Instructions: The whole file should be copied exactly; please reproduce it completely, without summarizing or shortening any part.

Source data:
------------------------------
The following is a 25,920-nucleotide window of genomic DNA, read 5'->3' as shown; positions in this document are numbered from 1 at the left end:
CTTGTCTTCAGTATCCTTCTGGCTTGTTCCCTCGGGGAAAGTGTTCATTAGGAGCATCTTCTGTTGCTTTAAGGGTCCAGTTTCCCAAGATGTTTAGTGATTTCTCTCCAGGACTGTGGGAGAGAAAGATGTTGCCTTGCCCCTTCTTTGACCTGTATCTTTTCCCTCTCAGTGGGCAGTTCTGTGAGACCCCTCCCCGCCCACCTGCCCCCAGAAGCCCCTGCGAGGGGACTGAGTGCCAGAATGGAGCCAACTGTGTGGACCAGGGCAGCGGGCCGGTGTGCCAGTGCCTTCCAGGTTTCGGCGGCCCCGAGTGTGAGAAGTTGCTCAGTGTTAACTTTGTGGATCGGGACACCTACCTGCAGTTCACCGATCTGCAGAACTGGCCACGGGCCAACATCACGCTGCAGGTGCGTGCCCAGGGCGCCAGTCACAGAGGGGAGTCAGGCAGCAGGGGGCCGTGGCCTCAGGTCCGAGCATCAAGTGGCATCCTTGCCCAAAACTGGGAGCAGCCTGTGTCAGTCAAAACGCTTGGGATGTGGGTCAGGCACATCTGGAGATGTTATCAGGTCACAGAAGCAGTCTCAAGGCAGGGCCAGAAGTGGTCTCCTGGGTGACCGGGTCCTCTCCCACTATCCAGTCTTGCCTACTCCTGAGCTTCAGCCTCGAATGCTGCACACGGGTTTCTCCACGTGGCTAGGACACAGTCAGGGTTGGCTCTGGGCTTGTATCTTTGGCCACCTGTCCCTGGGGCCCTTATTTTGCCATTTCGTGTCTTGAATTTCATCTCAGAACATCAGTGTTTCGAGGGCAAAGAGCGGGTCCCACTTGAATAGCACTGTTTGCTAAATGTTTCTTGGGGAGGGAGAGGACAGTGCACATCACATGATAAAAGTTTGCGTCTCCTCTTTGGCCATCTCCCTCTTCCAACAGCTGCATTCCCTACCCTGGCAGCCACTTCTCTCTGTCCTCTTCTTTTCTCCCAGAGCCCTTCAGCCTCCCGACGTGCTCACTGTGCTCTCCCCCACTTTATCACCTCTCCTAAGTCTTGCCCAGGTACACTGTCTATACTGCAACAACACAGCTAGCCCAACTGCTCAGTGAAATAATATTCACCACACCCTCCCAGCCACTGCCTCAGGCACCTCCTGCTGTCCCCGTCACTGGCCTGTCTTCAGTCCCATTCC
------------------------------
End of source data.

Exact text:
The following is a 25,920-nucleotide window of genomic DNA, read 5'->3' as shown; positions in this document are numbered from 1 at the left end:
CTTGTCTTCAGTATCCTTCTGGCTTGTTCCCTCGGGGAAAGTGTTCATTAGGAGCATCTTCTGTTGCTTTAAGGGTCCAGTTTCCCAAGATGTTTAGTGATTTCTCTCCAGGACTGTGGGAGAGAAAGATGTTGCCTTGCCCCTTCTTTGACCTGTATCTTTTCCCTCTCAGTGGGCAGTTCTGTGAGACCCCTCCCCGCCCACCTGCCCCCAGAAGCCCCTGCGAGGGGACTGAGTGCCAGAATGGAGCCAACTGTGTGGACCAGGGCAGCGGGCCGGTGTGCCAGTGCCTTCCAGGTTTCGGCGGCCCCGAGTGTGAGAAGTTGCTCAGTGTTAACTTTGTGGATCGGGACACCTACCTGCAGTTCACCGATCTGCAGAACTGGCCACGGGCCAACATCACGCTGCAGGTGCGTGCCCAGGGCGCCAGTCACAGAGGGGAGTCAGGCAGCAGGGGGCCGTGGCCTCAGGTCCGAGCATCAAGTGGCATCCTTGCCCAAAACTGGGAGCAGCCTGTGTCAGTCAAAACGCTTGGGATGTGGGTCAGGCACATCTGGAGATGTTATCAGGTCACAGAAGCAGTCTCAAGGCAGGGCCAGAAGTGGTCTCCTGGGTGACCGGGTCCTCTCCCACTATCCAGTCTTGCCTACTCCTGAGCTTCAGCCTCGAATGCTGCACACGGGTTTCTCCACGTGGCTAGGACACAGTCAGGGTTGGCTCTGGGCTTGTATCTTTGGCCACCTGTCCCTGGGGCCCTTATTTTGCCATTTCGTGTCTTGAATTTCATCTCAGAACATCAGTGTTTCGAGGGCAAAGAGCGGGTCCCACTTGAATAGCACTGTTTGCTAAATGTTTCTTGGGGAGGGAGAGGACAGTGCACATCACATGATAAAAGTTTGCGTCTCCTCTTTGGCCATCTCCCTCTTCCAACAGCTGCATTCCCTACCCTGGCAGCCACTTCTCTCTGTCCTCTTCTTTTCTCCCAGAGCCCTTCAGCCTCCCGACGTGCTCACTGTGCTCTCCCCCACTTTATCACCTCTCCTAAGTCTTGCCCAGGTACACTGTCTATACTGCAACAACACAGCTAGCCCAACTGCTCAGTGAAATAATATTCACCACACCCTCCCAGCCACTGCCTCAGGCACCTCCTGCTGTCCCCGTCACTGGCCTGTCTTCAGTCCCATTCC